What's more, it's unclear if deploying heat pumps to lost rivers across the city is even financially viable. But as Leo Murray, the director of campaigns for 10:10, tells the Guardian: "The mayor has set ambitious targets for phasing out gas burning in London over the coming years and we are going to need every bit of low-carbon heat we can get our hands on to meet these goals."
Buckingham Palace is due to get greener, cleaner and more efficient in the coming years. Environmental campaigners think drawing heat from a subterranean river should be part of the scheme. (Photo: Jimmy Harris/flickr)
Royal sewer heat on the horizon?
In presenting the case for a city heated by buried rivers instead of gas boilers, 10:10 partnered with Edinburgh-headquartered community energy organization Scene to detail a few specific sites that would benefit greatly from such an undertaking.
The most notable candidate for sewer-supplied heating is none other than Buckingham Palace.
As 10:10 details, the monarchy, to its credit, has already embarked on an ambitious 10-year retrofit of Buckingham Palace with the goal to slash the historic royal residence's carbon emissions by 40 percent. Part of this entails installing a biogas boiler. But as 10:10 points out, this will only supply the palace with roughly 5 percent of its heat and hot water and that "Her Majesty could do with some more low carbon heat."
This is where the River Tyburn, sections of which flow through nearby Regents Park and directly beneath the palace itself, comes in. After poring over maps and river flow data, it was concluded that the potential for substantial heat harvesting just north of the palace is excellent due to the river's "heavy flow." A single heat pump could provide the palace's wintertime heating needs and then some provided that the proper energy-saving upgrades are made.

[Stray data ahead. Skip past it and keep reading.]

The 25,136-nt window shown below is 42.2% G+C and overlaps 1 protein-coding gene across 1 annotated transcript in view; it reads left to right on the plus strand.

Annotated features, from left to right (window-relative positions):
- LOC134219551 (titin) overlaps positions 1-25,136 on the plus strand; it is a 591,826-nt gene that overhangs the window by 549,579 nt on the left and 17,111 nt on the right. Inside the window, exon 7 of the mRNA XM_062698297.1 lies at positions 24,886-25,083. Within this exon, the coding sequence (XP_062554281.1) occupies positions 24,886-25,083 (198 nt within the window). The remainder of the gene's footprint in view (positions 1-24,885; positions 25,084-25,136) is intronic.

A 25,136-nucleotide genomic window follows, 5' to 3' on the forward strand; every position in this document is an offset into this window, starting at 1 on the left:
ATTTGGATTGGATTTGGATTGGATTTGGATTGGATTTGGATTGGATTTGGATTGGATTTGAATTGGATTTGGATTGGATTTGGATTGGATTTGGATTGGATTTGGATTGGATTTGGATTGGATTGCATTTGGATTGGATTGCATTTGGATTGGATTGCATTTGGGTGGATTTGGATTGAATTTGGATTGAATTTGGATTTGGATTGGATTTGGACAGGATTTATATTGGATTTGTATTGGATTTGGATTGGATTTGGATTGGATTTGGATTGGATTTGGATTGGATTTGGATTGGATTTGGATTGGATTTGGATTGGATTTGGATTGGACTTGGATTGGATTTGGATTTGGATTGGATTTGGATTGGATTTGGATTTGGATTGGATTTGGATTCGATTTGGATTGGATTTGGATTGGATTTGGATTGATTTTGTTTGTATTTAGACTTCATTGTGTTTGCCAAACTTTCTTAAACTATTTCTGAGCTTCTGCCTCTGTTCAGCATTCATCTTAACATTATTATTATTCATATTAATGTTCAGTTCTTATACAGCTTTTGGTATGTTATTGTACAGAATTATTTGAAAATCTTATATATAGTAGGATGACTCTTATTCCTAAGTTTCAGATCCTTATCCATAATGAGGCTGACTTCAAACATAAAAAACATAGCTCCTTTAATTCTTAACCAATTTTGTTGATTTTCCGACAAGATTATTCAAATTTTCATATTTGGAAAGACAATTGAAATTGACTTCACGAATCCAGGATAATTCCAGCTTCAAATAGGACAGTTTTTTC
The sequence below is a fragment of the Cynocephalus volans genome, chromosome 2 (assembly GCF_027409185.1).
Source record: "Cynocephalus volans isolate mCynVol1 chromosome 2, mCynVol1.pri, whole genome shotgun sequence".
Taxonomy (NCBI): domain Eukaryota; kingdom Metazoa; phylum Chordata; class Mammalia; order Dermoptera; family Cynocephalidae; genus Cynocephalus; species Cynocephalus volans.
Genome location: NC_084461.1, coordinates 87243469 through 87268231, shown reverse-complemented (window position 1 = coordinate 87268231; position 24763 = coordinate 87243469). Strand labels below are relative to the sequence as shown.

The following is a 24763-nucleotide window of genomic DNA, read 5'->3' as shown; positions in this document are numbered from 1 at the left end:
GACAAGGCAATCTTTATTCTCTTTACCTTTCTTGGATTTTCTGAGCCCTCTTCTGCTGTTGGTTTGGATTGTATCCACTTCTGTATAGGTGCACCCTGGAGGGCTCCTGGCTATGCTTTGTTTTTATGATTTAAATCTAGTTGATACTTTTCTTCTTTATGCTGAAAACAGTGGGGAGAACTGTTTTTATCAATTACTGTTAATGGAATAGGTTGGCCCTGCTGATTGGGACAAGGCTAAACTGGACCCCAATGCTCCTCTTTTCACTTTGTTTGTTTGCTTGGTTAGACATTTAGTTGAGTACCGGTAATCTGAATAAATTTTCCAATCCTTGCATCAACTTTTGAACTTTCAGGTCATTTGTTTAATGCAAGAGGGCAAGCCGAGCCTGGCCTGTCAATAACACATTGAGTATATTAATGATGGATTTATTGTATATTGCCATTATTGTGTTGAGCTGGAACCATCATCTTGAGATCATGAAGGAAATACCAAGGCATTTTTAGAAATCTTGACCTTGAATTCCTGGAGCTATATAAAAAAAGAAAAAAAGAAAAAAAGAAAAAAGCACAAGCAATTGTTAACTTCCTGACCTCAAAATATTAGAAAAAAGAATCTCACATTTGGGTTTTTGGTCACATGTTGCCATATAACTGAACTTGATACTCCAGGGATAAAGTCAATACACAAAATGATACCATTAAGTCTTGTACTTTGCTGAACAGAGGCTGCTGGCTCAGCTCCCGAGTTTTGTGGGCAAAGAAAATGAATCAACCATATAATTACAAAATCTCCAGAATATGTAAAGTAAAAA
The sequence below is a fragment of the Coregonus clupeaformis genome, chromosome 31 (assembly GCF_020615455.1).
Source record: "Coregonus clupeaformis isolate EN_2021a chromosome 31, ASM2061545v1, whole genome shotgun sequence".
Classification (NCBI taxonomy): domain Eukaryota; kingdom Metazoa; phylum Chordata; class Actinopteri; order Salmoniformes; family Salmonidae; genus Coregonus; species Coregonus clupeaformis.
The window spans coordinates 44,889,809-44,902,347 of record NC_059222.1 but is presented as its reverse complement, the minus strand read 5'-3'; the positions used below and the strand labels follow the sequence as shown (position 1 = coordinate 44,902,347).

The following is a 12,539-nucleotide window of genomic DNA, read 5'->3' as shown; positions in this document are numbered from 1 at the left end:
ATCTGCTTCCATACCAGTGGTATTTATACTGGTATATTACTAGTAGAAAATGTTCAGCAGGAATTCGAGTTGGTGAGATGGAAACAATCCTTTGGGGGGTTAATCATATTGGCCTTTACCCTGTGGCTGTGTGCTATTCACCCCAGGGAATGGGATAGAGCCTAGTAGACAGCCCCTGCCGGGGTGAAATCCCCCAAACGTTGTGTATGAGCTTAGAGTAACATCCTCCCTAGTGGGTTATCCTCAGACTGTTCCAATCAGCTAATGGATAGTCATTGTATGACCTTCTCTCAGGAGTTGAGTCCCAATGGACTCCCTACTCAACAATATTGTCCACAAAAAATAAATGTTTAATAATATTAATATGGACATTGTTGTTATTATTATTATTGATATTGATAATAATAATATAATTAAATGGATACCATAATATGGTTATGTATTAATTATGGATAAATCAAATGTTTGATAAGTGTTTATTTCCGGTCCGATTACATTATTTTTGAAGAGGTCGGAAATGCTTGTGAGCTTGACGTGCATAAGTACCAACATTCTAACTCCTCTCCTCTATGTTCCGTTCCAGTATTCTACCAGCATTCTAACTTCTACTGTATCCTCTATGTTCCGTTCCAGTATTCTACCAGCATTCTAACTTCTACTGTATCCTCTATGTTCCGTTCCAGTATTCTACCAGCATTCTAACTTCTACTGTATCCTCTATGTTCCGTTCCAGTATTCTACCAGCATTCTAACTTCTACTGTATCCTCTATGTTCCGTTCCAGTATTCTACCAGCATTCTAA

Similar to a sewer-heated public piscine in Paris, there's also the potential for keeping London's outdoor public swimming pools at a comfortable temperature using captured sewer heat. Brockwell Lido, a large pool complex in Herne Hill, south London, could benefit from its proximity to the River Effra, a large meandering stream that was buried in the mid-19th century. The pool, which is open year-round, is currently not heated.
As for the River Fleet, one of the largest — and, as mentioned, foulest — of the Thames' former tributaries, it could help dramatically minimize the energy bills at Acland Burghley School, a secondary school in Tufnell Park that's home to a decent-sized rooftop solar array. By installing a water-source heat pump near the school along a subterranean tributary stream, all of the building's annual heating needs could be met. What's more, the solar array could partially power the pump, making it a "truly renewable heating" system per 10:10.
Taking in the 21st century views of London's once-powerful (and wildly polluted) River Fleet. (Photo: Andrea Vail/flickr)
The group goes on to detail two other sites — the Hammersmith Town Hall redevelopment project and the Somers Town Heat Network — that would benefit from harnessing the city's extensive network of underground rivers.
"With the threat of climate change looming ever larger, we need to get moving on decarbonising our heating and heat pumps offer a smart solution," writes 10:10. "It's time to take the plunge."
You can peruse the group's full, 23-page report, "Lost Rivers: A Pathfinder Project Exploring the Potential to Harvest Heat Energy From London's Hidden Underground Rivers," here.